Also, as if all that wasn’t enough, Postgres can be used as a primary database for web and mobile applications data storage.

Let us now move forward to installing Postgres on our Linux machine.

Installing & Setting Postgres with Nodejs on Linux (Ubuntu)

Pick your Linux Operating System PostgreSQL Installer

Postgres With Nodejs Download Page Linux

Select your Linux distribution. this will take you to the scripts section that would allow you to install Postgres. This tutorial will walk you through Postgres installation on Ubuntu 20.04.

You will need to execute the scripts one by one in your terminal. Let us get started. All code snippet credits in this section go to PostgreSQL Tutorial.

Step 1: Creating the file repository configuration

$ sudo sh -c 'echo "deb $(lsb_release -cs)-pgdg main" > /etc/apt/sources.list.d/pgdg.list'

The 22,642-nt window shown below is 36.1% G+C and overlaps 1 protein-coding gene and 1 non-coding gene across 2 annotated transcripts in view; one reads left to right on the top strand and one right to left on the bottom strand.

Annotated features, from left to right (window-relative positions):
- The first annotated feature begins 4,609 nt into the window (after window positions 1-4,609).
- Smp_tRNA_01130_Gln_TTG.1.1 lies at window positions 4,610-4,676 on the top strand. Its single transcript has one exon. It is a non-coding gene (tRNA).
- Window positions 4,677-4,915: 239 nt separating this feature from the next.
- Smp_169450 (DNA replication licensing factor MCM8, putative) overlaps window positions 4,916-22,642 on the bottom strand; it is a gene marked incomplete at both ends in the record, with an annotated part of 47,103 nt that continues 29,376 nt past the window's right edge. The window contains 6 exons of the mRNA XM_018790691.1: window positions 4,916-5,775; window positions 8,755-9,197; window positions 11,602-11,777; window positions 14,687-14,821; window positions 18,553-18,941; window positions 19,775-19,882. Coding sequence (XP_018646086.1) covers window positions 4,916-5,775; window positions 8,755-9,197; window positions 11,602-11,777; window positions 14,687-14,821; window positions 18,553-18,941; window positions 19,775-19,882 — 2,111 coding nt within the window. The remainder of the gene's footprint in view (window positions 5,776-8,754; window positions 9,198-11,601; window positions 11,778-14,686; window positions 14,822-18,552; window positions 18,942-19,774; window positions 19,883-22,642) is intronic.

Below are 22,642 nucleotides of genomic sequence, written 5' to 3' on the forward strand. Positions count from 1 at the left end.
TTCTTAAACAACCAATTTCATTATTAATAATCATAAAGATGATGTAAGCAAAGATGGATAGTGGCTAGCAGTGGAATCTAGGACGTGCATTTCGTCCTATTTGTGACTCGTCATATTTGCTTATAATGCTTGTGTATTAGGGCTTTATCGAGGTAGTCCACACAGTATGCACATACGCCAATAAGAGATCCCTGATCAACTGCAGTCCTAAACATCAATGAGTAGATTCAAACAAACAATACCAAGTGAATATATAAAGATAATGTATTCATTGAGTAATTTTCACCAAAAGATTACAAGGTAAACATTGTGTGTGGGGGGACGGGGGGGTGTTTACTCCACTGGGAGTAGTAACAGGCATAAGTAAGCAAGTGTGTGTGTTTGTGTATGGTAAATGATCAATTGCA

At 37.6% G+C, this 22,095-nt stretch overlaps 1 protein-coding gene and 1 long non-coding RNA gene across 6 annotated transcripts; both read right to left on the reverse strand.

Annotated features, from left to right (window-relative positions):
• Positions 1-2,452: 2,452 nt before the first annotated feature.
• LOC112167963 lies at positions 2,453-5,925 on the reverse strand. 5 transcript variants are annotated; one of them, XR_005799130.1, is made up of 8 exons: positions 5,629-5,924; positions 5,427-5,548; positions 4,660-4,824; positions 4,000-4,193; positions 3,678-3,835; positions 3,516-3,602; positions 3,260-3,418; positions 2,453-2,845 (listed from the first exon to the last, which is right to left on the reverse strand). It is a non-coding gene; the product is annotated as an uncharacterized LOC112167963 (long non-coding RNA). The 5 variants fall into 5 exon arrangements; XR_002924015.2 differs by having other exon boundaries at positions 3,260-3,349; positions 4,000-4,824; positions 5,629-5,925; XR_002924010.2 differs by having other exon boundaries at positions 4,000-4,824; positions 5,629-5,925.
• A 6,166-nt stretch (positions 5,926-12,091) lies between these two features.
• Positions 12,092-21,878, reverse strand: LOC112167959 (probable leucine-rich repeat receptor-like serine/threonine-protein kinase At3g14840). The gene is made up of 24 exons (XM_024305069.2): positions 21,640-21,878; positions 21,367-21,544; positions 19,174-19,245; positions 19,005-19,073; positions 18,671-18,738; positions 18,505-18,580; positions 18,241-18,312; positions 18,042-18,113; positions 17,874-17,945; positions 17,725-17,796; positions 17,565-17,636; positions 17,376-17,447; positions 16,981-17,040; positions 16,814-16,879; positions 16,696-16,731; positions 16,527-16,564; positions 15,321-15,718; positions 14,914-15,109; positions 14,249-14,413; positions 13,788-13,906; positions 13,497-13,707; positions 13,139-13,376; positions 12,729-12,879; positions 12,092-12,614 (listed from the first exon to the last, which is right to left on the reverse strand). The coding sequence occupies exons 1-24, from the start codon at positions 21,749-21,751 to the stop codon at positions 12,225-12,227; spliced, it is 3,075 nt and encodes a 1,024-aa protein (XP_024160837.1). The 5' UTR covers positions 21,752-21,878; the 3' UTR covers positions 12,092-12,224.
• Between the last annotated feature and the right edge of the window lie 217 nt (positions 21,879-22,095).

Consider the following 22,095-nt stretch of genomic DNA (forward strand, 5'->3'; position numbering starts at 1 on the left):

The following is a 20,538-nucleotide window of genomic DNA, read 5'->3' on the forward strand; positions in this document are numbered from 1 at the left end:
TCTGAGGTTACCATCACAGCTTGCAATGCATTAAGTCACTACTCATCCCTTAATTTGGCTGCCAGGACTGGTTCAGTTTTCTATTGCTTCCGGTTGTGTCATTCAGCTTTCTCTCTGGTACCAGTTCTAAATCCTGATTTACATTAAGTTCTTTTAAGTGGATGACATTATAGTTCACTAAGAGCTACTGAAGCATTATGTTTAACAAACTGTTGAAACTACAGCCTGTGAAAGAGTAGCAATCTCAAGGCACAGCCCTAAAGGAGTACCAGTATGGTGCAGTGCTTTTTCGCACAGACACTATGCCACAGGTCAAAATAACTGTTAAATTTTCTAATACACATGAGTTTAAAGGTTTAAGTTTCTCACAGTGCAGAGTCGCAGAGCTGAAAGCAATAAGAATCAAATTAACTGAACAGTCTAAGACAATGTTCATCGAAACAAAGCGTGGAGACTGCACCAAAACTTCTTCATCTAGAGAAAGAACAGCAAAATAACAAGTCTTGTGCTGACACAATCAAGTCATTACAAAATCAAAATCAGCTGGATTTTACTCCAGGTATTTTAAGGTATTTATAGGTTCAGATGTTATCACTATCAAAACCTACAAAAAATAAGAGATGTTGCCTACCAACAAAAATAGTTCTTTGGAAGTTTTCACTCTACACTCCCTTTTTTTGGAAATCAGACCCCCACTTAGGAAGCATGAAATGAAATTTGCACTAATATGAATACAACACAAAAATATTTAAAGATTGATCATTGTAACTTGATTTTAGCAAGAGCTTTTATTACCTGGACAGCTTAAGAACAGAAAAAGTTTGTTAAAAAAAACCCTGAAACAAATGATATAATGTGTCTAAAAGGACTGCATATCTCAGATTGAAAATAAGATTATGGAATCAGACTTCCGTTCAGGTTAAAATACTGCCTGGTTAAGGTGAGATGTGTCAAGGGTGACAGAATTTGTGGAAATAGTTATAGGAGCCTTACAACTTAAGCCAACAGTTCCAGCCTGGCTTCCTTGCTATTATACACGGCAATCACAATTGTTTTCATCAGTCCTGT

Step 2: Importing the repository signing key

$ wget --quiet -O - | sudo apt-key add –

Step 3: Updating the package list

$ sudo apt-get update

Step 4: Installing the latest version of PostgreSQL

$ sudo apt-get install postgresql

If you wish to install a specific version of PostgreSQL, pass this command

$ sudo apt-get install postgresql-12

Let’s say we want to install PostgreSQL 12; we can do it the way shown above. Likewise, you may install any preferred version passing the command in this format, postgresql-version.

Wait until the download and install are finished, it might take some time.

Connecting to the PostgreSQL Database Server Using psql

A user account in PostgreSQL is referred to as a role. It uses ident authentication by default.

This means PostgreSQL will associate roles with the system accounts created on your Linux. Let’s say for example a role exists in PostgreSQL, the same Linux user with the same name will have access to login as that role.